The Reserve Bank of India recently directed several banks to start insolvency resolution proceedings against a list of identified companies, including Jaypee Infratech Limited, a leading real estate development company. The case has highlighted the need for the Insolvency and Bankruptcy Code 2016 to recognise a wider class of creditors that can initiate an insolvency proceeding and participate meaningfully in such process. It has also emphasised the important role that financial creditors play.
With the enactment of many of the provisions of the Insolvency and Bankruptcy Code and regulations therein, the code has been sufficiently developed to operate in practice and provide speedy resolutions to companies undergoing a debt crisis. Further, the remarkable pace of the code's implementation in the past six months reflects the central government's commitment to making the code operational as soon as possible.
Following the establishment of the Insolvency and Bankruptcy Board, the government has taken concrete steps to expedite the implementation of the Insolvency and Bankruptcy Code 2016. In particular, the government has appointed members to the Insolvency and Bankruptcy Board and released draft rules and regulations. These are positive steps towards achieving a fully functional insolvency and bankruptcy regime encapsulated under the code.
As part of the ongoing overhaul of the insolvency regime, the government recently notified certain provisions of the Insolvency and Bankruptcy Code 2016 that deal with the Insolvency and Bankruptcy Board of India's constitution and the appointment of its members and passed the Enforcement of Security Interest and Recovery of Debts Laws and Miscellaneous Provisions (Amendment) Bill 2016 in both houses of Parliament.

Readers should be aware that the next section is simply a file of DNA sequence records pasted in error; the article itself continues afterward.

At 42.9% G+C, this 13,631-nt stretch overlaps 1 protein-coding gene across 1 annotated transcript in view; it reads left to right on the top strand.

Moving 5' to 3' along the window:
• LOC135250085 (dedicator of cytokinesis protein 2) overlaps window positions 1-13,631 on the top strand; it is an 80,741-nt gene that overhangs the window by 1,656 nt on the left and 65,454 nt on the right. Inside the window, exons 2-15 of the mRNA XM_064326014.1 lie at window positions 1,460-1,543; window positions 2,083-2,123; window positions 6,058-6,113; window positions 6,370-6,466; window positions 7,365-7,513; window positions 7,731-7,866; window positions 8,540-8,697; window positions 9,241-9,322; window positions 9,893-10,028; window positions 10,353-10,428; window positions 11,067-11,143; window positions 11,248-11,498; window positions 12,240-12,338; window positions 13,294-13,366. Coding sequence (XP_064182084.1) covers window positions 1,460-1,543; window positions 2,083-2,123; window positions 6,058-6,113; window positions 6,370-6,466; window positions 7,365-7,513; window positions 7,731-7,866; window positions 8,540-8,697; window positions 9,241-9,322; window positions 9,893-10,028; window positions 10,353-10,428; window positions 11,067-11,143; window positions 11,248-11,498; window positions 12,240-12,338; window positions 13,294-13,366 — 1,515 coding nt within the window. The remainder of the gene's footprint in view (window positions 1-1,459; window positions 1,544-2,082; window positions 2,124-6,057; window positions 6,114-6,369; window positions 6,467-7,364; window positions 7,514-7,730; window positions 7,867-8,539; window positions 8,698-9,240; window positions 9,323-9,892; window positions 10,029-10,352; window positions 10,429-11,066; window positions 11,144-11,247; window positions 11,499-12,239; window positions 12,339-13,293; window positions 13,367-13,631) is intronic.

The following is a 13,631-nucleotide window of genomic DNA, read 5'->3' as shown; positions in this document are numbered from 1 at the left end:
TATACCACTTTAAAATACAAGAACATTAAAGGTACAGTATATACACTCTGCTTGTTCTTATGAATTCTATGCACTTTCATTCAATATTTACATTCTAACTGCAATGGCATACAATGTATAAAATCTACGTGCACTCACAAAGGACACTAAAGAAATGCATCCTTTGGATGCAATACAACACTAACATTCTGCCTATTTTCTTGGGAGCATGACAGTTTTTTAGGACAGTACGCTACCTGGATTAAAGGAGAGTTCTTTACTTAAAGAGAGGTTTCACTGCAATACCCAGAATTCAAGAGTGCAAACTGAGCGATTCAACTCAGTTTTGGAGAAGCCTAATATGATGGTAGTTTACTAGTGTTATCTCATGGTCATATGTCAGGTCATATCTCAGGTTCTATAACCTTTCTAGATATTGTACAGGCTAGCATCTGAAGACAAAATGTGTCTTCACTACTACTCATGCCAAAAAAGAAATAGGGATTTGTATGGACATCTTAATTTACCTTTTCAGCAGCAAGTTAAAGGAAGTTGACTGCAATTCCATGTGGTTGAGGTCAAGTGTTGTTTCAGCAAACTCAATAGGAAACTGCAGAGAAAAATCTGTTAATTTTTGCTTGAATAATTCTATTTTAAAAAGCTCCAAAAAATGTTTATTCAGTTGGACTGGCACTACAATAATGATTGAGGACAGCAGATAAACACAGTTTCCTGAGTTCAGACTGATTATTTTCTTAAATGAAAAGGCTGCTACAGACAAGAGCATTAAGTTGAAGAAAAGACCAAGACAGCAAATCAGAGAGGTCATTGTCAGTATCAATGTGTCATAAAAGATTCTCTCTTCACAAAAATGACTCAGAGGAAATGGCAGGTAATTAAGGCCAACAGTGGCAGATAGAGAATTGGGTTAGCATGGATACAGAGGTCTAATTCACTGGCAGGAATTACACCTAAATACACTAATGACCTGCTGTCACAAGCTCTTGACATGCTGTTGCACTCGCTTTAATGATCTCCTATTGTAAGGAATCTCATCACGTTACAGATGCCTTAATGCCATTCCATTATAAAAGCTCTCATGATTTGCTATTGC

From an investor's standpoint, a robust and effective bankruptcy regime is a prerequisite for the development of the corporate debt market. However, the existing insolvency and bankruptcy framework is highly fragmented. In order to resolve this serious issue, the government recently enacted the Insolvency and Bankruptcy Code 2016, which essentially consolidates the existing legal regime for insolvency and bankruptcy proceedings in India.
The National Company Law Tribunal (NCLT) was recently announced as the adjudicating authority for insolvency proceedings relating to companies, limited liability partnerships and other body corporates under the Insolvency and Bankruptcy Code 2016, with effect from June 1 2016. The National Company Law Appellate Tribunal, which will hear appeals from NCLT decisions, has also been established.
The Insolvency and Bankruptcy Code 2016 was recently passed by the upper house of Parliament. The code is expected to be approved by the president in the coming days and with it, the much-awaited overhaul of India's cumbersome laws for insolvency and bankruptcy proceedings will officially be in place. The code will serve as a landmark to improve the ease of doing business in India and improve India's ranking in the World Bank's index for ease of doing business.
There has typically been significant confusion around the interplay between various laws relating to the rights of creditors and borrowers, specifically with regards to the protection of sick industrial companies. A recent Supreme Court decision clarifies that the right of secured creditors to enforce securities to recover outstanding dues without court intervention overrides other legislation that touches on the rights of creditors and borrowers.
A division bench of the Supreme Court recently held that a company court (through the official liquidator) cannot wield any control in respect of a sale of secured assets by a secured creditor in exercise of powers available to the creditor under the Securitisation and Reconstruction of Financial Assets and Enforcement of Security Interest Act. The decision clarifies the position of law and reconciles conflicting decisions from several high courts.
The Bankruptcy Law Reforms Committee recently recommended the passage of the Insolvency and Bankruptcy Code 2015. The code is a welcome initiative for creditors, investors and debtors alike. The streamlining of procedures, simplification of the insolvency process and fast-tracking of recovery are hallmarks of the code which, if passed, will have a palpably positive affect on India's lending climate.